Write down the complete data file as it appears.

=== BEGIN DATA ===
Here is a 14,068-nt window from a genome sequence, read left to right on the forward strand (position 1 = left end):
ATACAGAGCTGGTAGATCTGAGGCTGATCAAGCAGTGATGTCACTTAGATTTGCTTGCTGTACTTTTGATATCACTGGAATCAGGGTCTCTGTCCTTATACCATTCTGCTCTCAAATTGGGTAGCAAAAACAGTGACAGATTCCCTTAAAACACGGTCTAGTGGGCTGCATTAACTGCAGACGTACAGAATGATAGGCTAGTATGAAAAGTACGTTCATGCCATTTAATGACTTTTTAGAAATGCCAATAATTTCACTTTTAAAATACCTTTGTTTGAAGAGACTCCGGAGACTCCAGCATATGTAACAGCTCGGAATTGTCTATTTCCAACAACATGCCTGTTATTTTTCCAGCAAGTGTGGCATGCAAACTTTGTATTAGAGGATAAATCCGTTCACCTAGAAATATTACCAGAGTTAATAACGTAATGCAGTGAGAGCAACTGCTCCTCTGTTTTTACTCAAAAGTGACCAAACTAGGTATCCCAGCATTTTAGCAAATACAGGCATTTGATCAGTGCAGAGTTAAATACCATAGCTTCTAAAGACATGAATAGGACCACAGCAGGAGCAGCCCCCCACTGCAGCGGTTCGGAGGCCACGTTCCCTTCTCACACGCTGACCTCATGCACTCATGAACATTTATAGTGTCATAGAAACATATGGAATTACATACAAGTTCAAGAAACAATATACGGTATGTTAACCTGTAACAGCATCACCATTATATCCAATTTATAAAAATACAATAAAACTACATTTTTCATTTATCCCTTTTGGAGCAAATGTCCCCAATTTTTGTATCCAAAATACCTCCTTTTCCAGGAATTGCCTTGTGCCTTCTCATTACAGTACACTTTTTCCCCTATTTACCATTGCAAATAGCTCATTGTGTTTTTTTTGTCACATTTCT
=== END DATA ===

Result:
Here is a 14,068-nt window from a genome sequence, read left to right on the forward strand (position 1 = left end):
ATACAGAGCTGGTAGATCTGAGGCTGATCAAGCAGTGATGTCACTTAGATTTGCTTGCTGTACTTTTGATATCACTGGAATCAGGGTCTCTGTCCTTATACCATTCTGCTCTCAAATTGGGTAGCAAAAACAGTGACAGATTCCCTTAAAACACGGTCTAGTGGGCTGCATTAACTGCAGACGTACAGAATGATAGGCTAGTATGAAAAGTACGTTCATGCCATTTAATGACTTTTTAGAAATGCCAATAATTTCACTTTTAAAATACCTTTGTTTGAAGAGACTCCGGAGACTCCAGCATATGTAACAGCTCGGAATTGTCTATTTCCAACAACATGCCTGTTATTTTTCCAGCAAGTGTGGCATGCAAACTTTGTATTAGAGGATAAATCCGTTCACCTAGAAATATTACCAGAGTTAATAACGTAATGCAGTGAGAGCAACTGCTCCTCTGTTTTTACTCAAAAGTGACCAAACTAGGTATCCCAGCATTTTAGCAAATACAGGCATTTGATCAGTGCAGAGTTAAATACCATAGCTTCTAAAGACATGAATAGGACCACAGCAGGAGCAGCCCCCCACTGCAGCGGTTCGGAGGCCACGTTCCCTTCTCACACGCTGACCTCATGCACTCATGAACATTTATAGTGTCATAGAAACATATGGAATTACATACAAGTTCAAGAAACAATATACGGTATGTTAACCTGTAACAGCATCACCATTATATCCAATTTATAAAAATACAATAAAACTACATTTTTCATTTATCCCTTTTGGAGCAAATGTCCCCAATTTTTGTATCCAAAATACCTCCTTTTCCAGGAATTGCCTTGTGCCTTCTCATTACAGTACACTTTTTCCCCTATTTACCATTGCAAATAGCTCATTGTGTTTTTTTTGTCACATTTCT